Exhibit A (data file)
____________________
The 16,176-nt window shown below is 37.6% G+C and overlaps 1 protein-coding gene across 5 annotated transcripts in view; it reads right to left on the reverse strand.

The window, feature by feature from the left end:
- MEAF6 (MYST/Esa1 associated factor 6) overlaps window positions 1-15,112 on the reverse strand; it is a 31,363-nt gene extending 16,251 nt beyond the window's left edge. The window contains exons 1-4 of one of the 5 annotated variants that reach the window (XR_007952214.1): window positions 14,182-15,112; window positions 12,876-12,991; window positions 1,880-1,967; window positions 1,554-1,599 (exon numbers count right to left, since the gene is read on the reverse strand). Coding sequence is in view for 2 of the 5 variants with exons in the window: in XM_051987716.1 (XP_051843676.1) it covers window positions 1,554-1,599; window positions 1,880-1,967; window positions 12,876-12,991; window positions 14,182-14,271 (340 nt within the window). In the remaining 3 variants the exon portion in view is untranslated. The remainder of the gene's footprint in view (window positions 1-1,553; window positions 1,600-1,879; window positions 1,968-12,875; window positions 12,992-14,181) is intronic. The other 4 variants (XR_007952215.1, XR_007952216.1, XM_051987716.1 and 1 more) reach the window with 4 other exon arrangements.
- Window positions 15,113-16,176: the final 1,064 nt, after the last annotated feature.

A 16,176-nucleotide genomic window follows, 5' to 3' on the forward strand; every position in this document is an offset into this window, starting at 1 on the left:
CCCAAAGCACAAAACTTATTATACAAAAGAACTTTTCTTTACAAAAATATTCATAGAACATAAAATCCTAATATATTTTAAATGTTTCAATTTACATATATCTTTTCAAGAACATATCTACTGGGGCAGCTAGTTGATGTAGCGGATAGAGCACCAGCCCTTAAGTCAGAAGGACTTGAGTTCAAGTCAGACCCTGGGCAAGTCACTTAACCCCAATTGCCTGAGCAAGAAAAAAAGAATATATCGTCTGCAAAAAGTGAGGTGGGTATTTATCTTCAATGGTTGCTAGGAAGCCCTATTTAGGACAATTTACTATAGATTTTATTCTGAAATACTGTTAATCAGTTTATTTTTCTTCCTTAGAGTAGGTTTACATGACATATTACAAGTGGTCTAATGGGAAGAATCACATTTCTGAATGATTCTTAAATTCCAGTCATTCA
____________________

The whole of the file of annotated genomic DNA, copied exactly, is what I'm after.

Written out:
The 16,176-nt window shown below is 37.6% G+C and overlaps 1 protein-coding gene across 5 annotated transcripts in view; it reads right to left on the reverse strand.

The window, feature by feature from the left end:
- MEAF6 (MYST/Esa1 associated factor 6) overlaps window positions 1-15,112 on the reverse strand; it is a 31,363-nt gene extending 16,251 nt beyond the window's left edge. The window contains exons 1-4 of one of the 5 annotated variants that reach the window (XR_007952214.1): window positions 14,182-15,112; window positions 12,876-12,991; window positions 1,880-1,967; window positions 1,554-1,599 (exon numbers count right to left, since the gene is read on the reverse strand). Coding sequence is in view for 2 of the 5 variants with exons in the window: in XM_051987716.1 (XP_051843676.1) it covers window positions 1,554-1,599; window positions 1,880-1,967; window positions 12,876-12,991; window positions 14,182-14,271 (340 nt within the window). In the remaining 3 variants the exon portion in view is untranslated. The remainder of the gene's footprint in view (window positions 1-1,553; window positions 1,600-1,879; window positions 1,968-12,875; window positions 12,992-14,181) is intronic. The other 4 variants (XR_007952215.1, XR_007952216.1, XM_051987716.1 and 1 more) reach the window with 4 other exon arrangements.
- Window positions 15,113-16,176: the final 1,064 nt, after the last annotated feature.

A 16,176-nucleotide genomic window follows, 5' to 3' on the forward strand; every position in this document is an offset into this window, starting at 1 on the left:
CCCAAAGCACAAAACTTATTATACAAAAGAACTTTTCTTTACAAAAATATTCATAGAACATAAAATCCTAATATATTTTAAATGTTTCAATTTACATATATCTTTTCAAGAACATATCTACTGGGGCAGCTAGTTGATGTAGCGGATAGAGCACCAGCCCTTAAGTCAGAAGGACTTGAGTTCAAGTCAGACCCTGGGCAAGTCACTTAACCCCAATTGCCTGAGCAAGAAAAAAAGAATATATCGTCTGCAAAAAGTGAGGTGGGTATTTATCTTCAATGGTTGCTAGGAAGCCCTATTTAGGACAATTTACTATAGATTTTATTCTGAAATACTGTTAATCAGTTTATTTTTCTTCCTTAGAGTAGGTTTACATGACATATTACAAGTGGTCTAATGGGAAGAATCACATTTCTGAATGATTCTTAAATTCCAGTCATTCA